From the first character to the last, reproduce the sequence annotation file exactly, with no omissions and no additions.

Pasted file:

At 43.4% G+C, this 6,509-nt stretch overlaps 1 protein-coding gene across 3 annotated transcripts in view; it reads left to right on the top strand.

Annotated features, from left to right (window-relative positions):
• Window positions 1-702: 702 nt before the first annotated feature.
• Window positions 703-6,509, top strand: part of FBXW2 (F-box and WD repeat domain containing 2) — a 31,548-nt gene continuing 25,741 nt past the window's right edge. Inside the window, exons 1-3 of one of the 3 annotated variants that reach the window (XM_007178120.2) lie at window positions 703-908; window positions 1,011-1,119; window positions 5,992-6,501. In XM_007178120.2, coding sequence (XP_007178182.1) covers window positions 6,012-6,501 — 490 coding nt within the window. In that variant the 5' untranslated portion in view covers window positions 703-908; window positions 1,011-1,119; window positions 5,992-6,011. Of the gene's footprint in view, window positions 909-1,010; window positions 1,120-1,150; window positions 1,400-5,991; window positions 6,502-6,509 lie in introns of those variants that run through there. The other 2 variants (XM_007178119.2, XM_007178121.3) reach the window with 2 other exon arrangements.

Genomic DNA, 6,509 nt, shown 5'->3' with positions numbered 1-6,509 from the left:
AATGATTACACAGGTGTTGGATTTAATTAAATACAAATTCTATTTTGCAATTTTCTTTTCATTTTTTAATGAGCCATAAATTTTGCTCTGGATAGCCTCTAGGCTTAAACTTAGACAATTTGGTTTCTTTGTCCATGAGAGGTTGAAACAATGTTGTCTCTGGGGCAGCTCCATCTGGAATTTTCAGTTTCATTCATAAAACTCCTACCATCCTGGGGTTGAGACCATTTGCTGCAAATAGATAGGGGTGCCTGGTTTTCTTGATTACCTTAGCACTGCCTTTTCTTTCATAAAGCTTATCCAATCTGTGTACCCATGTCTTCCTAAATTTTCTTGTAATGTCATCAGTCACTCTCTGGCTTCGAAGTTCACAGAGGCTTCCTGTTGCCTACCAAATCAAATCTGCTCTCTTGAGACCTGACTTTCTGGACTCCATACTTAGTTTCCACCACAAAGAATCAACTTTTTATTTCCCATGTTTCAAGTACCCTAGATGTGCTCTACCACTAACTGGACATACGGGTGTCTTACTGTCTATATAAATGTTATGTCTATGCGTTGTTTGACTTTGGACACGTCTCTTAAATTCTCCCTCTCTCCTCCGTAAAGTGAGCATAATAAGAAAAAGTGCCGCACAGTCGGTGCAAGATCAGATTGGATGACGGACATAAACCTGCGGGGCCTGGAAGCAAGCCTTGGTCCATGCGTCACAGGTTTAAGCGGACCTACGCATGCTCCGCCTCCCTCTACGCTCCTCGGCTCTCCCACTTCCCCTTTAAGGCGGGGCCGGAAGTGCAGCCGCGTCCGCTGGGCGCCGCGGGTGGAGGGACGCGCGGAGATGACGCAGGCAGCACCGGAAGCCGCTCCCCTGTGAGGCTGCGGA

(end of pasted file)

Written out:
At 43.4% G+C, this 6,509-nt stretch overlaps 1 protein-coding gene across 3 annotated transcripts in view; it reads left to right on the top strand.

Annotated features, from left to right (window-relative positions):
• Window positions 1-702: 702 nt before the first annotated feature.
• Window positions 703-6,509, top strand: part of FBXW2 (F-box and WD repeat domain containing 2) — a 31,548-nt gene continuing 25,741 nt past the window's right edge. Inside the window, exons 1-3 of one of the 3 annotated variants that reach the window (XM_007178120.2) lie at window positions 703-908; window positions 1,011-1,119; window positions 5,992-6,501. In XM_007178120.2, coding sequence (XP_007178182.1) covers window positions 6,012-6,501 — 490 coding nt within the window. In that variant the 5' untranslated portion in view covers window positions 703-908; window positions 1,011-1,119; window positions 5,992-6,011. Of the gene's footprint in view, window positions 909-1,010; window positions 1,120-1,150; window positions 1,400-5,991; window positions 6,502-6,509 lie in introns of those variants that run through there. The other 2 variants (XM_007178119.2, XM_007178121.3) reach the window with 2 other exon arrangements.

Genomic DNA, 6,509 nt, shown 5'->3' with positions numbered 1-6,509 from the left:
AATGATTACACAGGTGTTGGATTTAATTAAATACAAATTCTATTTTGCAATTTTCTTTTCATTTTTTAATGAGCCATAAATTTTGCTCTGGATAGCCTCTAGGCTTAAACTTAGACAATTTGGTTTCTTTGTCCATGAGAGGTTGAAACAATGTTGTCTCTGGGGCAGCTCCATCTGGAATTTTCAGTTTCATTCATAAAACTCCTACCATCCTGGGGTTGAGACCATTTGCTGCAAATAGATAGGGGTGCCTGGTTTTCTTGATTACCTTAGCACTGCCTTTTCTTTCATAAAGCTTATCCAATCTGTGTACCCATGTCTTCCTAAATTTTCTTGTAATGTCATCAGTCACTCTCTGGCTTCGAAGTTCACAGAGGCTTCCTGTTGCCTACCAAATCAAATCTGCTCTCTTGAGACCTGACTTTCTGGACTCCATACTTAGTTTCCACCACAAAGAATCAACTTTTTATTTCCCATGTTTCAAGTACCCTAGATGTGCTCTACCACTAACTGGACATACGGGTGTCTTACTGTCTATATAAATGTTATGTCTATGCGTTGTTTGACTTTGGACACGTCTCTTAAATTCTCCCTCTCTCCTCCGTAAAGTGAGCATAATAAGAAAAAGTGCCGCACAGTCGGTGCAAGATCAGATTGGATGACGGACATAAACCTGCGGGGCCTGGAAGCAAGCCTTGGTCCATGCGTCACAGGTTTAAGCGGACCTACGCATGCTCCGCCTCCCTCTACGCTCCTCGGCTCTCCCACTTCCCCTTTAAGGCGGGGCCGGAAGTGCAGCCGCGTCCGCTGGGCGCCGCGGGTGGAGGGACGCGCGGAGATGACGCAGGCAGCACCGGAAGCCGCTCCCCTGTGAGGCTGCGGA